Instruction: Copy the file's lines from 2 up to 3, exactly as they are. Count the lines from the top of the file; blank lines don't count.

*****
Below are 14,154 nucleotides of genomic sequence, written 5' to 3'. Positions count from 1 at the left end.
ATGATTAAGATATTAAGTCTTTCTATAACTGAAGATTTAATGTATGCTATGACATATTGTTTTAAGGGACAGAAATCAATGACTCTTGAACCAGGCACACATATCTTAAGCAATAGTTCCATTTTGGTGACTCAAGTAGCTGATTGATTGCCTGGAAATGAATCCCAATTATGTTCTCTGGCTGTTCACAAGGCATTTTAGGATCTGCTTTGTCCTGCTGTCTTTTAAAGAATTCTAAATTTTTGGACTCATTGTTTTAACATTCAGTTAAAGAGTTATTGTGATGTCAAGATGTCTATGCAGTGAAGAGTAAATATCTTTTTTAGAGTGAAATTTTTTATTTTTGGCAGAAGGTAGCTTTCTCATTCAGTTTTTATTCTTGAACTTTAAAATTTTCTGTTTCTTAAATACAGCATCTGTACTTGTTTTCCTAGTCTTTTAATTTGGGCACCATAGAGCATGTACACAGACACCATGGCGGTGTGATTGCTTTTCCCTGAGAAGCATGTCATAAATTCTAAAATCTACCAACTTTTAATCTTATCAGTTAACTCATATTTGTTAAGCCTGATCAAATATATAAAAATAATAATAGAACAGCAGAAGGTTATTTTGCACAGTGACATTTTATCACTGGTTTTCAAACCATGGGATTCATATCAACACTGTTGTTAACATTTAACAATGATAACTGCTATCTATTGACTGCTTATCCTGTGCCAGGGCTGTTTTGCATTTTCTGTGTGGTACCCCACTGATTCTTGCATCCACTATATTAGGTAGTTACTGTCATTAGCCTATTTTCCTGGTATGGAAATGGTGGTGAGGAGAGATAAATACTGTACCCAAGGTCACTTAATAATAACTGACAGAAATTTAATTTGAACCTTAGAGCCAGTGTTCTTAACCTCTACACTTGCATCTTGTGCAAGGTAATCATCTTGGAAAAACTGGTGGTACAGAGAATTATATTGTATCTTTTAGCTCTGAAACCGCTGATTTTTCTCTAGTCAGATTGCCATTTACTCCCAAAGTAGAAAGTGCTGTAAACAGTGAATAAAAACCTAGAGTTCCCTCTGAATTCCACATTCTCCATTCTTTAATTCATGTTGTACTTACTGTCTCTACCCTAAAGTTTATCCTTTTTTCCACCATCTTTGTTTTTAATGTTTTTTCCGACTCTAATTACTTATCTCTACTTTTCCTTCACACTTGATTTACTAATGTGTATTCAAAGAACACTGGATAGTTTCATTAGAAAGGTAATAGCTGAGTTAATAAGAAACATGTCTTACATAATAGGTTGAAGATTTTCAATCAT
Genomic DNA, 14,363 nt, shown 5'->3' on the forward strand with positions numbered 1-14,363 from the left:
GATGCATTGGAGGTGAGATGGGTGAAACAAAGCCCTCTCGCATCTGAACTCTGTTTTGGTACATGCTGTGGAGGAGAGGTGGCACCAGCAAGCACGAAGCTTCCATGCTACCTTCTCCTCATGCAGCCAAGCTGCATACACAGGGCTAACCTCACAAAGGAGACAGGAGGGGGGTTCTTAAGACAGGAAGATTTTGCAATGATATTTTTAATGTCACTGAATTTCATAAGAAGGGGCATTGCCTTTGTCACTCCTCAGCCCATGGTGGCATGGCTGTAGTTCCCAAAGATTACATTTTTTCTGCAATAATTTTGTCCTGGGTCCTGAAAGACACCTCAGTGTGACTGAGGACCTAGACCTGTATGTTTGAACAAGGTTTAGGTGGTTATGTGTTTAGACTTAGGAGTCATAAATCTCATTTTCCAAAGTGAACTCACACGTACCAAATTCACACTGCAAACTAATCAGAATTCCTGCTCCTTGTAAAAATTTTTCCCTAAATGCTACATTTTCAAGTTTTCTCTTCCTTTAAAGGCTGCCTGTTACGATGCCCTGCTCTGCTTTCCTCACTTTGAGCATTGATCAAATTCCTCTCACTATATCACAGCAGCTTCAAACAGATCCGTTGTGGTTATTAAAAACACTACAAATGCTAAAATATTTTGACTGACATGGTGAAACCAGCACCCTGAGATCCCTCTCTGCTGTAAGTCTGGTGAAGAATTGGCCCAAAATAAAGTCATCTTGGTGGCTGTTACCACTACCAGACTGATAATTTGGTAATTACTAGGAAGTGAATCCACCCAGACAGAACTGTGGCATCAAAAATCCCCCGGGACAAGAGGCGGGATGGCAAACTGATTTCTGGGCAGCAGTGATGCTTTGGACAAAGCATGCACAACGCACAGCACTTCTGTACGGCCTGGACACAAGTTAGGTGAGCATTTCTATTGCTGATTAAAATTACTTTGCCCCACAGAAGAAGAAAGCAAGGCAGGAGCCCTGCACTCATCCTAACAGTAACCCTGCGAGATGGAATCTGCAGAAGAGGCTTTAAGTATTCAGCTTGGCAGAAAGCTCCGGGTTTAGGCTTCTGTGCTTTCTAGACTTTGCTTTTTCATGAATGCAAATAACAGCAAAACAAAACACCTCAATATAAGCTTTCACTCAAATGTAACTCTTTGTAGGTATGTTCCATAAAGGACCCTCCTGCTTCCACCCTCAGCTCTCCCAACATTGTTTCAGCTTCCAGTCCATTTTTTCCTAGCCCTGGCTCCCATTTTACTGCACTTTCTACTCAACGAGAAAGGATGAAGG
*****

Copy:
ATGATTAAGATATTAAGTCTTTCTATAACTGAAGATTTAATGTATGCTATGACATATTGTTTTAAGGGACAGAAATCAATGACTCTTGAACCAGGCACACATATCTTAAGCAATAGTTCCATTTTGGTGACTCAAGTAGCTGATTGATTGCCTGGAAATGAATCCCAATTATGTTCTCTGGCTGTTCACAAGGCATTTTAGGATCTGCTTTGTCCTGCTGTCTTTTAAAGAATTCTAAATTTTTGGACTCATTGTTTTAACATTCAGTTAAAGAGTTATTGTGATGTCAAGATGTCTATGCAGTGAAGAGTAAATATCTTTTTTAGAGTGAAATTTTTTATTTTTGGCAGAAGGTAGCTTTCTCATTCAGTTTTTATTCTTGAACTTTAAAATTTTCTGTTTCTTAAATACAGCATCTGTACTTGTTTTCCTAGTCTTTTAATTTGGGCACCATAGAGCATGTACACAGACACCATGGCGGTGTGATTGCTTTTCCCTGAGAAGCATGTCATAAATTCTAAAATCTACCAACTTTTAATCTTATCAGTTAACTCATATTTGTTAAGCCTGATCAAATATATAAAAATAATAATAGAACAGCAGAAGGTTATTTTGCACAGTGACATTTTATCACTGGTTTTCAAACCATGGGATTCATATCAACACTGTTGTTAACATTTAACAATGATAACTGCTATCTATTGACTGCTTATCCTGTGCCAGGGCTGTTTTGCATTTTCTGTGTGGTACCCCACTGATTCTTGCATCCACTATATTAGGTAGTTACTGTCATTAGCCTATTTTCCTGGTATGGAAATGGTGGTGAGGAGAGATAAATACTGTACCCAAGGTCACTTAATAATAACTGACAGAAATTTAATTTGAACCTTAGAGCCAGTGTTCTTAACCTCTACACTTGCATCTTGTGCAAGGTAATCATCTTGGAAAAACTGGTGGTACAGAGAATTATATTGTATCTTTTAGCTCTGAAACCGCTGATTTTTCTCTAGTCAGATTGCCATTTACTCCCAAAGTAGAAAGTGCTGTAAACAGTGAATAAAAACCTAGAGTTCCCTCTGAATTCCACATTCTCCATTCTTTAATTCATGTTGTACTTACTGTCTCTACCCTAAAGTTTATCCTTTTTTCCACCATCTTTGTTTTTAATGTTTTTTCCGACTCTAATTACTTATCTCTACTTTTCCTTCACACTTGATTTACTAATGTGTATTCAAAGAACACTGGATAGTTTCATTAGAAAGGTAATAGCTGAGTTAATAAGAAACATGTCTTACATAATAGGTTGAAGATTTTCAATCAT
Genomic DNA, 14,363 nt, shown 5'->3' on the forward strand with positions numbered 1-14,363 from the left: